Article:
This appears to be the model that Minute Media is hoping to try. According to a Digiday story:

Routman said that Minute Media makes money from its tech stack either by licensing it out or by setting up a revenue share with the customer, both options representing an equal portion of the contracts. The latter option enables the customer to get the tech stack for free but he said the company prefers this model because it has the potential to scale well for Minute Media in the long run.

This presents a scenario where upstart publishers that might not be able to afford the expensive software can align their incentives with the software providers and get access to tools and systems that help them scale.

Always a caveat…

All of that said, it is a much cleaner business to tie revenue to the sale of a product versus revenue shares. On top of that, supporting hundreds of publishers might actually reduce the margins for these businesses. Is it better to have 50 high-paying clients versus 200 revenue-share clients, even if it means that revenue is higher with the latter?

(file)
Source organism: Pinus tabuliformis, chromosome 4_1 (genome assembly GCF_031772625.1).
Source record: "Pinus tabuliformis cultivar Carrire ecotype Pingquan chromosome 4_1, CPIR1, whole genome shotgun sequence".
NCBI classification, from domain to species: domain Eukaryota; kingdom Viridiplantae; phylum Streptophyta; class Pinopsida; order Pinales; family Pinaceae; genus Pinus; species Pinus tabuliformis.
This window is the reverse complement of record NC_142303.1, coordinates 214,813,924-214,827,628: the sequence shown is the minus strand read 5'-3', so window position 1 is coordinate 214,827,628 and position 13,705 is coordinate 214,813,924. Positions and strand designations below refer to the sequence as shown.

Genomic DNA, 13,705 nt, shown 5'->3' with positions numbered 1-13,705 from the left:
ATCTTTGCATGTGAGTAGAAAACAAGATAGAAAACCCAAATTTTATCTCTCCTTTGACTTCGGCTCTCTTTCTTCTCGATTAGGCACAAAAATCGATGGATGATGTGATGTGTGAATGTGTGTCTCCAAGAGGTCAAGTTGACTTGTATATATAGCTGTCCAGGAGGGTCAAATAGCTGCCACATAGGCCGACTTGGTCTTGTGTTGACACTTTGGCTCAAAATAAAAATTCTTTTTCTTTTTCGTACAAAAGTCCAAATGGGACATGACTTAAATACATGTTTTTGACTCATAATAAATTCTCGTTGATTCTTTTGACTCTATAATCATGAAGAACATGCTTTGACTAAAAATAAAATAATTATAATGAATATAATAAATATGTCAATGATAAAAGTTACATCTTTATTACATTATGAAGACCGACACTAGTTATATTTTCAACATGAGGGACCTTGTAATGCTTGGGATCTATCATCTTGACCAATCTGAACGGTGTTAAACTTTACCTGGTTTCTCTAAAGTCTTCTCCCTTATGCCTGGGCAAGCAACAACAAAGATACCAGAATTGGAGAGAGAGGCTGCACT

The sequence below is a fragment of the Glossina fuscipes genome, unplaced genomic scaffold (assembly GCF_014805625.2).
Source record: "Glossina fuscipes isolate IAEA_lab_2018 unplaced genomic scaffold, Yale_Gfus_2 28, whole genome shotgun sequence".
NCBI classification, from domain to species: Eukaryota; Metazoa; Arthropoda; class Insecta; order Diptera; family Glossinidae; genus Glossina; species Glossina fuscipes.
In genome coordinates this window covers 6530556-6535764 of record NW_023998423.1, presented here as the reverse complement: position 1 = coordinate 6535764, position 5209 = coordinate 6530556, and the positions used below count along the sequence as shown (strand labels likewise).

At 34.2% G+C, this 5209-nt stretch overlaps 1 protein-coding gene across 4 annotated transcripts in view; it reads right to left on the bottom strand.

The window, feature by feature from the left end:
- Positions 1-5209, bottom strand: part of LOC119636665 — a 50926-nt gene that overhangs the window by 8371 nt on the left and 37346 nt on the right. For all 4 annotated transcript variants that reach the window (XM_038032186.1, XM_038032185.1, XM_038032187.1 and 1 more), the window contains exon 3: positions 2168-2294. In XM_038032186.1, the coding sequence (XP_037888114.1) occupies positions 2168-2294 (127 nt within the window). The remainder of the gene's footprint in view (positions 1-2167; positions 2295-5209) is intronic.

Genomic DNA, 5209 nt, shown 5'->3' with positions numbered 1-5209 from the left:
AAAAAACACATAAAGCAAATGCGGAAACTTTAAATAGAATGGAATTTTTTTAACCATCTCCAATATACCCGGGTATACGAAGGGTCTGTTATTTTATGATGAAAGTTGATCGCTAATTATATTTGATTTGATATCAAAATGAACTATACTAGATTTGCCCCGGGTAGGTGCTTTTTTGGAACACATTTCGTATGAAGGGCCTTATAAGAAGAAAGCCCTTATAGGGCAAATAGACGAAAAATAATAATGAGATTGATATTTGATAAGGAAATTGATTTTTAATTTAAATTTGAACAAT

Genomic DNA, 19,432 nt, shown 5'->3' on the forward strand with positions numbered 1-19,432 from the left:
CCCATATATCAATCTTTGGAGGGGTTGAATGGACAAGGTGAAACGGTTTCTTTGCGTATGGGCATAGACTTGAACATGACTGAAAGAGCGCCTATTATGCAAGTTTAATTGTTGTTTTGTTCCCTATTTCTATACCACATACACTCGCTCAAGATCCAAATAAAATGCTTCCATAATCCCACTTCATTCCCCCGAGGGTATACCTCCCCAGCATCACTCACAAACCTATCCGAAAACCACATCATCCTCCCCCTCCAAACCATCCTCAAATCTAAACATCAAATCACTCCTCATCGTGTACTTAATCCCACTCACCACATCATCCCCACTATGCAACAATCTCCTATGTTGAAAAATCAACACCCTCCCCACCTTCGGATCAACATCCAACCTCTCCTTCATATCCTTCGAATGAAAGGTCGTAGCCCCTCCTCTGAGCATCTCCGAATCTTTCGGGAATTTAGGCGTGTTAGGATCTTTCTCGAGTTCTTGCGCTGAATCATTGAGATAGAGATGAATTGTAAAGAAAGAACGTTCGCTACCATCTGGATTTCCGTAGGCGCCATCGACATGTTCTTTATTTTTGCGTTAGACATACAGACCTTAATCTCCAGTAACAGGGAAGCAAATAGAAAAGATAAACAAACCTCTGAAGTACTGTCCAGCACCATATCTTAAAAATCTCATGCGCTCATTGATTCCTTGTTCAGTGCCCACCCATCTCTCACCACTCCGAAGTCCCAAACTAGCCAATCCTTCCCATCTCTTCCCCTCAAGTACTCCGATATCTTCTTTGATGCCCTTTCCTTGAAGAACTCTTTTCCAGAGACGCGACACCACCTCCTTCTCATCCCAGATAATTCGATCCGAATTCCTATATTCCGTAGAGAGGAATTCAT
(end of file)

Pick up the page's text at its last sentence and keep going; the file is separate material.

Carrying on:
My thoughts on this issue boil down to this… For some publishers, the model might work. However, for many, it won’t. It’s possible that it could work with Minute Media, but the odds are against it. In digital media history, there have been many publishers that have tried to become the platform—either CMS or revenue—for other publishers.

Say Media had its own network of websites and also pushed its CMS and ad network. Now, it’s The Maven, which is just a content farm on steroids. At one time, even Complex had an ad network, trying to make publishers its clients. These businesses are hard. Some may figure it out, but my advice to most publishers is to avoid it. It’s distracting and there are more natural ways to monetize.